The Chios massacre was the killing of tens of thousands of Greeks on the island of Chios by Ottoman troops during the Greek War of Independence in 1822. Greeks from neighboring islands had arrived on Chios and encouraged the Chiotes to join their revolt. In response, Ottoman troops landed on the island and killed thousands. The massacre of Christians provoked international outrage and led to increasing support for the Greek cause worldwide.

According to some sources, approximately three-quarters of the population of 120,000 were killed, enslaved or died of disease. It is estimated that 2,000 people remained on the island after 21,000 managed to flee, 52,000 were enslaved and 52,000 massacred. Tens of thousands of survivors dispersed throughout Europe and became part of the Chioten Diaspora.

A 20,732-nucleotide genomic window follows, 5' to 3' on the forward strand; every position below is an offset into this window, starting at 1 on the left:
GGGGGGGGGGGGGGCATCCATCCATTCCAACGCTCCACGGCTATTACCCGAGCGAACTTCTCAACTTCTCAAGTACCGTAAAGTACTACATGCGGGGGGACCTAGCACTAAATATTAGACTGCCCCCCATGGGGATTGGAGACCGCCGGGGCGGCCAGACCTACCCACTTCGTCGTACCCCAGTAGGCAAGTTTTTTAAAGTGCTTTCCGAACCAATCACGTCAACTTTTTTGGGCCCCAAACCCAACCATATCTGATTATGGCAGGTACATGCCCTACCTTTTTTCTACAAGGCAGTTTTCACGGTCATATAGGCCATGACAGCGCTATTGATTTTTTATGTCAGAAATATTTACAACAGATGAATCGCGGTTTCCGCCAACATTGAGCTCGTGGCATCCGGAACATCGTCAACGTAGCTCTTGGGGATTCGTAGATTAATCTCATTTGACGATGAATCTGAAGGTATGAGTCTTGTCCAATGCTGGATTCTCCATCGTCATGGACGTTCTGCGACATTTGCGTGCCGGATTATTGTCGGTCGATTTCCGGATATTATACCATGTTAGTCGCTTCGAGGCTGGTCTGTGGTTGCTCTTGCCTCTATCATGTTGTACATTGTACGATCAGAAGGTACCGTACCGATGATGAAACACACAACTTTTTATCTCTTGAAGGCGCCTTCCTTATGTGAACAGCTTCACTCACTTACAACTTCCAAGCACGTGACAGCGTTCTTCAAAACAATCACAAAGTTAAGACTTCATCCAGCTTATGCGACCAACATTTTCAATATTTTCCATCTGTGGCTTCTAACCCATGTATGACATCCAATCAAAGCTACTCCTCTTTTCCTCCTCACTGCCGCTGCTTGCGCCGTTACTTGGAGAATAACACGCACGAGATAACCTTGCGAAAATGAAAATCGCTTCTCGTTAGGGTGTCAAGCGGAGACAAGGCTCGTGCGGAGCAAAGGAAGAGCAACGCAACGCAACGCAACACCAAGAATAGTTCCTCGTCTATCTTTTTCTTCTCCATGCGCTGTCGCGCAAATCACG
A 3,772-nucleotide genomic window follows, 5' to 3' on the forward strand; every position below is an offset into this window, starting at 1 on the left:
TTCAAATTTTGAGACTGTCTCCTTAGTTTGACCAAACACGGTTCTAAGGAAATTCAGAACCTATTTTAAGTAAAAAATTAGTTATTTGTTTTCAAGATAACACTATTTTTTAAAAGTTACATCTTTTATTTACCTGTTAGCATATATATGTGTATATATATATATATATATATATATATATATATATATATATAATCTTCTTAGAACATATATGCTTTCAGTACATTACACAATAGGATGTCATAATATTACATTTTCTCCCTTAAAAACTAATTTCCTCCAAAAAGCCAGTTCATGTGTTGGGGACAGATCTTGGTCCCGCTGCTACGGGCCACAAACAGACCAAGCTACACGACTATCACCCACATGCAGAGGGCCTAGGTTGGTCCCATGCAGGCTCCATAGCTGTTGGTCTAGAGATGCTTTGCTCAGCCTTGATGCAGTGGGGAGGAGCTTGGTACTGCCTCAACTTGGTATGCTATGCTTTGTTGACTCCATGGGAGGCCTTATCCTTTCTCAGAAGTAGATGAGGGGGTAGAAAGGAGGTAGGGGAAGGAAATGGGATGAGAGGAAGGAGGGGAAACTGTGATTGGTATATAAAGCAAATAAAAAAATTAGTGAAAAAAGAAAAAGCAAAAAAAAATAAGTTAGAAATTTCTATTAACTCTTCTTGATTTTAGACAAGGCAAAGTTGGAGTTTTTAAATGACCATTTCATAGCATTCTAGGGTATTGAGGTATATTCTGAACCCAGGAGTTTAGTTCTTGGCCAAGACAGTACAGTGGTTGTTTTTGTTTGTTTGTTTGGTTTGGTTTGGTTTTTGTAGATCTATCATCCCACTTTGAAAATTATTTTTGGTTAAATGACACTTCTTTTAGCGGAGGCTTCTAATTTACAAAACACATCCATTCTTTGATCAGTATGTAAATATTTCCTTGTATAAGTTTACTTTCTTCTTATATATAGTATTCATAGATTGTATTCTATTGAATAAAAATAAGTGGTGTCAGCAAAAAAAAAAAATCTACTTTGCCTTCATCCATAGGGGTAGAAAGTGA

As an 8-year-old boy on the island of Chios in the Spring of 1822, Christophorus Plato Castanis, sees thousands of Chians killed or sold into slavery during the massacres at Chios. He is captured by the Turks, sold several times as a slave before managing to escape. With the help of American philhellenes, Castanis is educated in the United States where he lectures extensively on the cause of the Greek Revolution.

On 1851, Castanis’ autobiography “The Greek Exile” was published. You can download this very interesting book from here.

“The Massacre at Chios,” Eugene Delacroix, 1824.